Life & Letters


About this Item

Title: Walt Whitman to Susan Stafford, 28 May 1887

Date: May 28, 1887

Whitman Archive ID: loc.05994

Source: The Charles E. Feinberg Collection of the Papers of Walt Whitman, 1839–1919, Library of Congress, Washington, D.C. Transcribed from digital images or a microfilm reproduction of the original item. For a description of the editorial rationale behind our treatment of the correspondence, see our statement of editorial policy.

Notes for this letter were created by Whitman Archive staff and/or were derived from Walt Whitman, The Correspondence, ed. Edwin Haviland Miller, 6 vols. (New York: New York University Press, 1961–1977), and supplemented or updated by Whitman Archive staff.

Related item: Walt Whitman wrote this letter to Susan Stafford, dated May 28, 1887, on the back of a letter from Herbert Gilchrist, dated May 27, 1887. Whitman intended the letter from Gilchrist as an enclosure for Stafford. See loc.03939.

Contributors to digital file: Alex Kinnaman, Stefan Schöberlein, Ian Faith, Kevin McMullen, and Stephanie Blalock

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Saturday 2pm May 28 '87

Dear friend

I send you the within just rec'd from Herbert G.1—I have an idea that he will be on here Monday or Tuesday—If the spirit moves me & the weather is fine, I may come down Sunday, (before you get this)—but possibly not—so I tho't I w'd send you the present screed—Showery & almost cool here the last two days. As I write, the sun is out, & my bird singing—I have had my dinner, mutton-stew, onions, & greens—(I used the vinegar you gave me on 'em—good—the bottle is most all gone, & I shall bring it down to be fill'd up)—I have not felt as well as usual the last three days— we had it hot & disagreeable enough here previous—Susan come up here & stay awhile & visit us—George2 too—Mrs. D3 would be glad too—Lord be easy with you both—

Walt Whitman

An old southern farmer John Newton Johnson4 has come up here from Alabama, 700 miles, to see me, & is here now. He is the queerest, wildest cutest mortal you ever saw has a boy 12 yrs old named Walt Whitman

Hotel St. Stephen, European Plan,
46 to 52 East Eleventh Street,
Between Broadway and University Place.
W.D. Ryder, Proprietor. New York,
May 27 1887

Dear Walt;

I arrived here from the "Germanic" a few hours ago:—think that I shall stay here in the Germanic 4 or 5 days, not more, and then shall come on to Camden, where I want to lodge, if I can find a lodging. —simply, one decent clean bedroom will do for me.

We had a squally disagreeable passage, notably so for the time of year.

With love to you from
Herbert Harlakenden Gilchrist.

Susan M. Lamb Stafford (1833–1910) was the mother of Harry Stafford (1858–1918), who, in 1876, became a close friend of Whitman while working at the printing office of the Camden New Republic. Whitman regularly visited the Staffords at their family farm near Kirkwood, New Jersey. Whitman enjoyed the atmosphere and tranquility that the farm provided and would often stay for weeks at a time (see David G. Miller, "Stafford, George and Susan M.," Walt Whitman: An Encyclopedia, ed. J.R. LeMaster and Donald D. Kummings [New York: Garland Publishing, 1998], 685).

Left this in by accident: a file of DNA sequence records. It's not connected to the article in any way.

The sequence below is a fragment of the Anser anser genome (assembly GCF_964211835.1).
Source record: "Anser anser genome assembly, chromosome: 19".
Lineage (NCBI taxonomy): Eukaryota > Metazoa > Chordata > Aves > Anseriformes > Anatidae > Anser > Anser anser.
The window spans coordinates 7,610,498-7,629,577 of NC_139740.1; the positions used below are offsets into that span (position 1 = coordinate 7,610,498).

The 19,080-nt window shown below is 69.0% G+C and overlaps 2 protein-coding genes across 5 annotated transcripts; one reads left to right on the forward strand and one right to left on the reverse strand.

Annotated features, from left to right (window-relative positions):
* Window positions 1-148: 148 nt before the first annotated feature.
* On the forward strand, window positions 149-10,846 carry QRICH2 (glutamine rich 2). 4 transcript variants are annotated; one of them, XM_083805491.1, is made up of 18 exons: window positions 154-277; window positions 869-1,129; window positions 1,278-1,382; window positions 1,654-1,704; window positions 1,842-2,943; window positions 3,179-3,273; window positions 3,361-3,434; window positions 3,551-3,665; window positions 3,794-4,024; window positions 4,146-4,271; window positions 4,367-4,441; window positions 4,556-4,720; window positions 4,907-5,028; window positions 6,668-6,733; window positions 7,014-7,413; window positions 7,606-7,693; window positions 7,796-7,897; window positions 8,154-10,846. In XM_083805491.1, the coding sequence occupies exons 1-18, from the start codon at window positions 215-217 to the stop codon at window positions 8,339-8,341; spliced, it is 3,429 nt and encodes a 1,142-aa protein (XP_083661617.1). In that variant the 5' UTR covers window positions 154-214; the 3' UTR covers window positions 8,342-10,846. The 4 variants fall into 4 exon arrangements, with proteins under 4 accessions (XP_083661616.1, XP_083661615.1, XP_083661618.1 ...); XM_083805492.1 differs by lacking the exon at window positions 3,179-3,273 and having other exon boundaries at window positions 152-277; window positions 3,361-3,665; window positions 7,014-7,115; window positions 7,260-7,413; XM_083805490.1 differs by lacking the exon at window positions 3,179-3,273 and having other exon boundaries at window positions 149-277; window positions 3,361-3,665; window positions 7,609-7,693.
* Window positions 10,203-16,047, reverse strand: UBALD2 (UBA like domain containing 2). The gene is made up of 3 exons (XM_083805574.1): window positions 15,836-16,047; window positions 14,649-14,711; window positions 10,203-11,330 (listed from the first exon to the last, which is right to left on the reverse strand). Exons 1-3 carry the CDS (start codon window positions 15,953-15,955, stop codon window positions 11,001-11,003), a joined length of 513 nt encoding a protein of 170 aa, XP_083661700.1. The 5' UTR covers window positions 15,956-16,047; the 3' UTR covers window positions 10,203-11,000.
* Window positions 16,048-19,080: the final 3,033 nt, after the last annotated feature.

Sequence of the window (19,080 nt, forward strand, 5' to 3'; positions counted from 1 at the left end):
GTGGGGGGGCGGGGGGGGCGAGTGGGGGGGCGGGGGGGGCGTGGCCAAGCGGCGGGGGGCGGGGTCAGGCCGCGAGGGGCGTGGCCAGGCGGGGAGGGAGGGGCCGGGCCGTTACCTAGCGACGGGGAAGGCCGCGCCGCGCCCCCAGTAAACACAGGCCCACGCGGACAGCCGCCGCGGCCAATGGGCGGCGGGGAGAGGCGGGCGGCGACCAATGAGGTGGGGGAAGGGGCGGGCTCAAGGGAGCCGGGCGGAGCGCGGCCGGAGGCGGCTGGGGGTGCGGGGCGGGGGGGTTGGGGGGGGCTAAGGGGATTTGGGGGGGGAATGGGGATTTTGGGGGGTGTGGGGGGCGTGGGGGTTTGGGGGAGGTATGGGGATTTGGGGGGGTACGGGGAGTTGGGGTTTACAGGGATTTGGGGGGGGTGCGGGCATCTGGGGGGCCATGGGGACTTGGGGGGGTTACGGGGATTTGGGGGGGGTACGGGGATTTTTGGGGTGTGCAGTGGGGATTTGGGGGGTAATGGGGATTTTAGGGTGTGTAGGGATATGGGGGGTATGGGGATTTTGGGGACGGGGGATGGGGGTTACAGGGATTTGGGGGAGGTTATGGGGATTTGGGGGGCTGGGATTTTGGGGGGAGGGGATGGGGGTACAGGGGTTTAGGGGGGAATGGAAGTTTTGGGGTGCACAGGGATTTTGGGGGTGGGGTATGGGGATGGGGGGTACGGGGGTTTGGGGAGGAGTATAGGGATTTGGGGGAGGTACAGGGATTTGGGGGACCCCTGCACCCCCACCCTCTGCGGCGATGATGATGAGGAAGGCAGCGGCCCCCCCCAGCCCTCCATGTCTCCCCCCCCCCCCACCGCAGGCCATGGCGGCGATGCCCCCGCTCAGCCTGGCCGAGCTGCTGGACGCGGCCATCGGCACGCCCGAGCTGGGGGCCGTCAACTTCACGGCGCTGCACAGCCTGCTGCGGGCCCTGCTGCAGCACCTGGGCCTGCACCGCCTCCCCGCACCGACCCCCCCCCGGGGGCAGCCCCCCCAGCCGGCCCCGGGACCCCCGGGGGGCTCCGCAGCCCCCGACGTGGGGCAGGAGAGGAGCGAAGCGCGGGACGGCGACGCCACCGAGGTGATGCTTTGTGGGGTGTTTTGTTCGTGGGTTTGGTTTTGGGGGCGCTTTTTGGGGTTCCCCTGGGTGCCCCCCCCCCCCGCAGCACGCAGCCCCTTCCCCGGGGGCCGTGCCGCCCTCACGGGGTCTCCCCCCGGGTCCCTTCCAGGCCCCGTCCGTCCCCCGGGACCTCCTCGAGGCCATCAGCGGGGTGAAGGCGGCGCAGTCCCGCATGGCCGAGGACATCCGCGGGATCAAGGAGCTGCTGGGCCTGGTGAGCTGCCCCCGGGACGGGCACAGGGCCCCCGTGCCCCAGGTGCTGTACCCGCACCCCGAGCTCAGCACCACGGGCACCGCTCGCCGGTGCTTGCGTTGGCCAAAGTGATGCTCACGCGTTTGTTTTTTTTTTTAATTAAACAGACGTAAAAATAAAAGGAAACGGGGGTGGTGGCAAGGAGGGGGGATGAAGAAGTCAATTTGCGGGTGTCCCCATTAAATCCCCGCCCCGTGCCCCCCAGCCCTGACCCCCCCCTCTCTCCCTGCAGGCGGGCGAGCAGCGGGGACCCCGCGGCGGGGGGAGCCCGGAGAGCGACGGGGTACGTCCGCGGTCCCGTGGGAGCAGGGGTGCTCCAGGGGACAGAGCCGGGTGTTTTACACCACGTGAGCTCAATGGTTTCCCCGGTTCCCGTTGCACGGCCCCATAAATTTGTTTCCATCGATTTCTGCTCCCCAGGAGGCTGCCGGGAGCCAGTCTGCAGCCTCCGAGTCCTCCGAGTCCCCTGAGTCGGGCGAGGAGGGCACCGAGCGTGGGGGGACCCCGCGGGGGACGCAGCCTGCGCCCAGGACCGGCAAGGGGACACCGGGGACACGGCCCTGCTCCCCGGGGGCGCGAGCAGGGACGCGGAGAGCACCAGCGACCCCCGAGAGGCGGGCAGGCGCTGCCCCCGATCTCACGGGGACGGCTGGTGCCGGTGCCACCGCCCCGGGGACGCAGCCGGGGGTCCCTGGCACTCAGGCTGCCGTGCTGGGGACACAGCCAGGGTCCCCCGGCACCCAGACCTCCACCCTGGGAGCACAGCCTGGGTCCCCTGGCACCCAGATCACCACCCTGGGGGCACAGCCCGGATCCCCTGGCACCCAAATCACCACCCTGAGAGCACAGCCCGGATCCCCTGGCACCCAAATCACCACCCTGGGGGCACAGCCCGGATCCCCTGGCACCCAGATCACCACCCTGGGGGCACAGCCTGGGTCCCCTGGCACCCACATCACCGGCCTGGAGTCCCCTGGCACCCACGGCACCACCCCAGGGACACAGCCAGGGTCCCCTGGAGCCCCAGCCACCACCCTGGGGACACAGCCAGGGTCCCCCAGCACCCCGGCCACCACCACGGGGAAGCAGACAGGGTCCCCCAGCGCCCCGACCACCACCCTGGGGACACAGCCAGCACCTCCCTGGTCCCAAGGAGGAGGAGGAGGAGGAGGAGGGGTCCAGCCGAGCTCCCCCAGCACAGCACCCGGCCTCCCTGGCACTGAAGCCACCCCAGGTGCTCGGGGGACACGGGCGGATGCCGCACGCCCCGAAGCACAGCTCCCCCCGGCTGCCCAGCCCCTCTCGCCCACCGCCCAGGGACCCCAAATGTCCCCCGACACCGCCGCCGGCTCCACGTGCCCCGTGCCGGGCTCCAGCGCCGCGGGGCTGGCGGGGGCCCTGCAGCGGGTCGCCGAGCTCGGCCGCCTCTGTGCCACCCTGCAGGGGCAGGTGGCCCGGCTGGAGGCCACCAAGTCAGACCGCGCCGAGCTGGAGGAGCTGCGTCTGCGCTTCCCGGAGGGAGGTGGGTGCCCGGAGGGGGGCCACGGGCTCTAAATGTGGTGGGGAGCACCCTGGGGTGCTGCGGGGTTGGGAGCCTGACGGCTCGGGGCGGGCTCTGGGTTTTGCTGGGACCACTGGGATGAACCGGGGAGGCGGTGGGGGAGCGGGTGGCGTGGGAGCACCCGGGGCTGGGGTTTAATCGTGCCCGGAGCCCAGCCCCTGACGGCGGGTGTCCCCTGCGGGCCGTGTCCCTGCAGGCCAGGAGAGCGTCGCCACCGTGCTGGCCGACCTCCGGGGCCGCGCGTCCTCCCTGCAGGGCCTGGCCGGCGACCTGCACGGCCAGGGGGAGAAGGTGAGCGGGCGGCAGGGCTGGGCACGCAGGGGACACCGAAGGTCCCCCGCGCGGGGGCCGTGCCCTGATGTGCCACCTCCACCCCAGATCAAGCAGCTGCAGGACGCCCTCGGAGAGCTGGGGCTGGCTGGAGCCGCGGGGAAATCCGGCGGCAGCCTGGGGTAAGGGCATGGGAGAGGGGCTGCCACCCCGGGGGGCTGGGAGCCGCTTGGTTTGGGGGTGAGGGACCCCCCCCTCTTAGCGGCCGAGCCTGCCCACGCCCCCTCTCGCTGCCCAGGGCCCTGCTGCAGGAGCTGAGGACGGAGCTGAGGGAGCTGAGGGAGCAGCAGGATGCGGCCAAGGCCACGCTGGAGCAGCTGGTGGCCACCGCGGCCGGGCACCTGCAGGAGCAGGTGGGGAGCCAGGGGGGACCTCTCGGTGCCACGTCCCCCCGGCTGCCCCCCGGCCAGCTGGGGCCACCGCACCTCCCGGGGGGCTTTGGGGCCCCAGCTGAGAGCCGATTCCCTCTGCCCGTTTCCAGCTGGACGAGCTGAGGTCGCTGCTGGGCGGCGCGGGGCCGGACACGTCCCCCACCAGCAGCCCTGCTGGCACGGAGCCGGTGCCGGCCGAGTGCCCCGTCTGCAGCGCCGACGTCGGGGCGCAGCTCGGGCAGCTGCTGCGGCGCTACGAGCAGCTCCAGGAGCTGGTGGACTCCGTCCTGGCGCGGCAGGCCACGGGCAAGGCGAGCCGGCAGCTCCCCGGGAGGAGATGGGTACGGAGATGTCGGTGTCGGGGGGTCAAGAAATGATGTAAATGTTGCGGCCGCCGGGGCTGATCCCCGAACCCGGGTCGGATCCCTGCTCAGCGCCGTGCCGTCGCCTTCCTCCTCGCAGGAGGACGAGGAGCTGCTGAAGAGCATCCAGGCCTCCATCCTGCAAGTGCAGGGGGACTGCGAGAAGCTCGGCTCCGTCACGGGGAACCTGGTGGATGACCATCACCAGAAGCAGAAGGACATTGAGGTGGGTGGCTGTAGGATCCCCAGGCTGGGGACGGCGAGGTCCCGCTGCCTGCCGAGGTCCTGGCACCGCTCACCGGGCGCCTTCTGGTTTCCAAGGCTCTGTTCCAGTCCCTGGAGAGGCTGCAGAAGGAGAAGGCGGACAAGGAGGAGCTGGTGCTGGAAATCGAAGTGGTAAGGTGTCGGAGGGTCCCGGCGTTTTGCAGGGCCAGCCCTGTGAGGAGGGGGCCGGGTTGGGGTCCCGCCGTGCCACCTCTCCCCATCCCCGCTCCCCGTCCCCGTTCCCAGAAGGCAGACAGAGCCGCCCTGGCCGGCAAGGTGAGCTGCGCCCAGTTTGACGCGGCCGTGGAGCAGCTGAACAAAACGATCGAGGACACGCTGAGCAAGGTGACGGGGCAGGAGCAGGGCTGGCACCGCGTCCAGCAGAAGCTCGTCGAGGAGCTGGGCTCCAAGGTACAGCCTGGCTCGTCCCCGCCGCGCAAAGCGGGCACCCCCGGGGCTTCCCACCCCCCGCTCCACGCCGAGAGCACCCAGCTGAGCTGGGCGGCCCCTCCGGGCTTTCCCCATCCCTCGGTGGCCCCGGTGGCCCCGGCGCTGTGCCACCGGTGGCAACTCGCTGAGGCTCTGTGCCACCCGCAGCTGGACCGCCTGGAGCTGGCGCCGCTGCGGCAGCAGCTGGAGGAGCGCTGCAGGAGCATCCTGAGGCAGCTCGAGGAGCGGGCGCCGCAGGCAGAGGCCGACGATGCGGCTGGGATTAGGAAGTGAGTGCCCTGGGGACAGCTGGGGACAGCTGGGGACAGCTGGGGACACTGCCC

1. Herbert Harlakenden Gilchrist (1857–1914), son of Alexander and Anne Gilchrist, was an English painter and editor of Anne Gilchrist: Her Life and Writings (London: T. Fisher Unwin, 1887). For more information, see Marion Walker Alcaro, "Gilchrist, Herbert Harlakenden (1857–1914)," Walt Whitman: An Encyclopedia, ed. J.R. LeMaster and Donald D. Kummings (New York: Garland Publishing, 1998). [back]

2. George Stafford (1827–1892) was Susan's husband and Harry's father. [back]

3. Mary Oakes Davis was Whitman's housekeeper. [back]

4. John Newton Johnson (1832–1904) was a colorful and eccentric self-styled philosopher from rural Alabama. There are about thirty letters from Johnson in the Charles E. Feinberg Collection of the Papers of Walt Whitman, 1839–1919 (Library of Congress, Washington, D.C.), but unfortunately there are no replies extant, although Whitman wrote frequently for a period of approximately fifteen years. When Johnson wrote for the first time on August 13, 1874, he was forty-two, "gray as a rat," as he would say in another letter from September 13, 1874: a former Rebel soldier with an income between $300 and $400 annually, though before the war he had been "a slaveholding youthful 'patriarch.'" He informed Whitman in the August 13, 1874, letter that during the past summer he had bought Leaves of Grass and, after a momentary suspicion that the bookseller should be "hung for swindling," he discovered the mystery of Whitman's verse, and "I assure you I was soon 'cavorting' round and asserting that the $3 book was worth $50 if it could not be replaced, (Now Laugh)." He offered either to sell Whitman's poetry and turn over to him all profits or to lend him money. On October 7, 1874, after describing Guntersville, Alabama, a town near his farm from which he often mailed his letters to Whitman, he commented: "Orthodoxy flourishes with the usual lack of flowers or fruit." See also Charles N. Elliot, Walt Whitman as Man, Poet and Friend (Boston: R. G. Badger, 1915), 125–130. [back]


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